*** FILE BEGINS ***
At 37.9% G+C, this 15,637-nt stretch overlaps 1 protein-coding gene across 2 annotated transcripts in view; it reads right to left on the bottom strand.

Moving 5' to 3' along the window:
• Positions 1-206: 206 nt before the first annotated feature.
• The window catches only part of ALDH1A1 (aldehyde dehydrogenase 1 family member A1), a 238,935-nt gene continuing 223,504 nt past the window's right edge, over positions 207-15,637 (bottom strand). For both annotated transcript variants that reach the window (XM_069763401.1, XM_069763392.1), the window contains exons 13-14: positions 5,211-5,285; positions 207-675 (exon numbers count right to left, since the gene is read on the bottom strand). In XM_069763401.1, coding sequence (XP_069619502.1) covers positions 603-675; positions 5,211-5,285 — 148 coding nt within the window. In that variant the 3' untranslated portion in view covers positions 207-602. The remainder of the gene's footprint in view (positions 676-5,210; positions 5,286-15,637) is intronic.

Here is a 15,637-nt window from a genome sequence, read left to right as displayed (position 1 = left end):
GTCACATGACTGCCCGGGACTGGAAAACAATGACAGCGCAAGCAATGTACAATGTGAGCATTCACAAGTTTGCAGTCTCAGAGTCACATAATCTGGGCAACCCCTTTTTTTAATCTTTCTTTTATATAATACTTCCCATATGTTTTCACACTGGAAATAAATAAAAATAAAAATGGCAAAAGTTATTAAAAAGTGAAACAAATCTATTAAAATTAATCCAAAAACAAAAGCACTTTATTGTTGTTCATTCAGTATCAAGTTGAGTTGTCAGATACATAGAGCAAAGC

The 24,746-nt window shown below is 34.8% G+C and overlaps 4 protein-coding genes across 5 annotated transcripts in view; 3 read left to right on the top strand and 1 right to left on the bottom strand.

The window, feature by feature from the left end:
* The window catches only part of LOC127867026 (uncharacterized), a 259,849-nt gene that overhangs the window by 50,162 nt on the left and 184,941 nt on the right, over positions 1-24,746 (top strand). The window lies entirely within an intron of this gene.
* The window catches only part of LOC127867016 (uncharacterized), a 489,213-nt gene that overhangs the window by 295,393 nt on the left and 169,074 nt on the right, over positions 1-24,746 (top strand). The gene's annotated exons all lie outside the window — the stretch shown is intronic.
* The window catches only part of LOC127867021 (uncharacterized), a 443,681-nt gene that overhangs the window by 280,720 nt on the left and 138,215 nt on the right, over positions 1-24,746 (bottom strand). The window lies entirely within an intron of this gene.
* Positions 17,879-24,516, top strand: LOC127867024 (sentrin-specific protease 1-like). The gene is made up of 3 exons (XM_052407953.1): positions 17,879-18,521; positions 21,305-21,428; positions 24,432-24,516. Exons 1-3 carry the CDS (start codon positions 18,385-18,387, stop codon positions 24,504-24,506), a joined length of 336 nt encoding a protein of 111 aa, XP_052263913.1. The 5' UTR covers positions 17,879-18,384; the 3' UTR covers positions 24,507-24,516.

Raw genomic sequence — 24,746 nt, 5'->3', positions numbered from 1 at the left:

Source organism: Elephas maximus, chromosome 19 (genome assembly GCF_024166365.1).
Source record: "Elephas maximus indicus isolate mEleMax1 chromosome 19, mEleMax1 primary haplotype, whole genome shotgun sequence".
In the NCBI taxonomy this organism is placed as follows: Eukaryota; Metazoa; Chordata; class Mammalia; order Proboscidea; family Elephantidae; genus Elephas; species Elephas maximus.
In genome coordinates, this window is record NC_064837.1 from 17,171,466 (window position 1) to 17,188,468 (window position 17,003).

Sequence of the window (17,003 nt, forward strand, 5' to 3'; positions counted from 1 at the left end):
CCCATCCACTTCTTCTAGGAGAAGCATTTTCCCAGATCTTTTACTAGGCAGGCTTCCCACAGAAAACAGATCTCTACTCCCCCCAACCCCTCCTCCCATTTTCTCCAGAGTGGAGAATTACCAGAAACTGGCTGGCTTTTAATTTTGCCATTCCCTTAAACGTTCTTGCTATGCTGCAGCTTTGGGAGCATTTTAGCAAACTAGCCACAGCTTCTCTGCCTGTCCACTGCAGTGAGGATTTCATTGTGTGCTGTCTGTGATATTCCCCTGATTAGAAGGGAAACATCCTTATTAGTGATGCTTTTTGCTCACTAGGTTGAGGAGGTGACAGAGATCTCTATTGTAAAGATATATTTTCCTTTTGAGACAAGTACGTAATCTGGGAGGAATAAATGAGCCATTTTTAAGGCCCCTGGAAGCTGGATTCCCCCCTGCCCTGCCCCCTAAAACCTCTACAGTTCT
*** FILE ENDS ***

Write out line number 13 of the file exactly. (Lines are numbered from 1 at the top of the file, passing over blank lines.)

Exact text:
Raw genomic sequence — 24,746 nt, 5'->3', positions numbered from 1 at the left: